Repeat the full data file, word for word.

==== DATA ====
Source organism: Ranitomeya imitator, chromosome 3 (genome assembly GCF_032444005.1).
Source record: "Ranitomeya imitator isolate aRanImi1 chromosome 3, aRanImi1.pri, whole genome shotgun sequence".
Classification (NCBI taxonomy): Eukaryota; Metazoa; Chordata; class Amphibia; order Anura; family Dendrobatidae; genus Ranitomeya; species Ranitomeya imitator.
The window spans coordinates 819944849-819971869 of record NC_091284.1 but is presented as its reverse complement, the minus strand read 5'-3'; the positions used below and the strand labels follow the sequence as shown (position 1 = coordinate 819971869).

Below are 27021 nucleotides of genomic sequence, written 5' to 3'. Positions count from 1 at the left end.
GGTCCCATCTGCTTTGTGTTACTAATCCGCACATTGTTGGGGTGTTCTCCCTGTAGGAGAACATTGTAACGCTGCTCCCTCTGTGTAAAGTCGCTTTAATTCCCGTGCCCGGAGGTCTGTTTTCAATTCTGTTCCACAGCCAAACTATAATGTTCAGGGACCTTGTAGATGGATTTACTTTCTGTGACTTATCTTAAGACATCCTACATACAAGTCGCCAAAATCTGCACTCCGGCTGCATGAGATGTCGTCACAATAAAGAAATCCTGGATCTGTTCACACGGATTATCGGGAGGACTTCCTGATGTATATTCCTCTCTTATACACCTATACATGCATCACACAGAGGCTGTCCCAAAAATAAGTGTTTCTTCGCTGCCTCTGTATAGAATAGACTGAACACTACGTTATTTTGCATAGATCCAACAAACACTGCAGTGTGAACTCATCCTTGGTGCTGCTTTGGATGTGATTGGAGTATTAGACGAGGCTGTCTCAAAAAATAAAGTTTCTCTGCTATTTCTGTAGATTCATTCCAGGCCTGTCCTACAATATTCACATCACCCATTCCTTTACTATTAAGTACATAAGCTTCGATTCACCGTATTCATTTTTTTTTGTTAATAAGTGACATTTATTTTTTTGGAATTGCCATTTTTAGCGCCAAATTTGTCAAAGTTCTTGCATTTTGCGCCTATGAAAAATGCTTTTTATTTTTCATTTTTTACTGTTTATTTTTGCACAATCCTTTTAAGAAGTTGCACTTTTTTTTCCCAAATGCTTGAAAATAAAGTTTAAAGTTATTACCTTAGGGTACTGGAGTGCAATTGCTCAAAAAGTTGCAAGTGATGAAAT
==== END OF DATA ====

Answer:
Source organism: Ranitomeya imitator, chromosome 3 (genome assembly GCF_032444005.1).
Source record: "Ranitomeya imitator isolate aRanImi1 chromosome 3, aRanImi1.pri, whole genome shotgun sequence".
Classification (NCBI taxonomy): Eukaryota; Metazoa; Chordata; class Amphibia; order Anura; family Dendrobatidae; genus Ranitomeya; species Ranitomeya imitator.
The window spans coordinates 819944849-819971869 of record NC_091284.1 but is presented as its reverse complement, the minus strand read 5'-3'; the positions used below and the strand labels follow the sequence as shown (position 1 = coordinate 819971869).

Below are 27021 nucleotides of genomic sequence, written 5' to 3'. Positions count from 1 at the left end.
GGTCCCATCTGCTTTGTGTTACTAATCCGCACATTGTTGGGGTGTTCTCCCTGTAGGAGAACATTGTAACGCTGCTCCCTCTGTGTAAAGTCGCTTTAATTCCCGTGCCCGGAGGTCTGTTTTCAATTCTGTTCCACAGCCAAACTATAATGTTCAGGGACCTTGTAGATGGATTTACTTTCTGTGACTTATCTTAAGACATCCTACATACAAGTCGCCAAAATCTGCACTCCGGCTGCATGAGATGTCGTCACAATAAAGAAATCCTGGATCTGTTCACACGGATTATCGGGAGGACTTCCTGATGTATATTCCTCTCTTATACACCTATACATGCATCACACAGAGGCTGTCCCAAAAATAAGTGTTTCTTCGCTGCCTCTGTATAGAATAGACTGAACACTACGTTATTTTGCATAGATCCAACAAACACTGCAGTGTGAACTCATCCTTGGTGCTGCTTTGGATGTGATTGGAGTATTAGACGAGGCTGTCTCAAAAAATAAAGTTTCTCTGCTATTTCTGTAGATTCATTCCAGGCCTGTCCTACAATATTCACATCACCCATTCCTTTACTATTAAGTACATAAGCTTCGATTCACCGTATTCATTTTTTTTTGTTAATAAGTGACATTTATTTTTTTGGAATTGCCATTTTTAGCGCCAAATTTGTCAAAGTTCTTGCATTTTGCGCCTATGAAAAATGCTTTTTATTTTTCATTTTTTACTGTTTATTTTTGCACAATCCTTTTAAGAAGTTGCACTTTTTTTTCCCAAATGCTTGAAAATAAAGTTTAAAGTTATTACCTTAGGGTACTGGAGTGCAATTGCTCAAAAAGTTGCAAGTGATGAAAT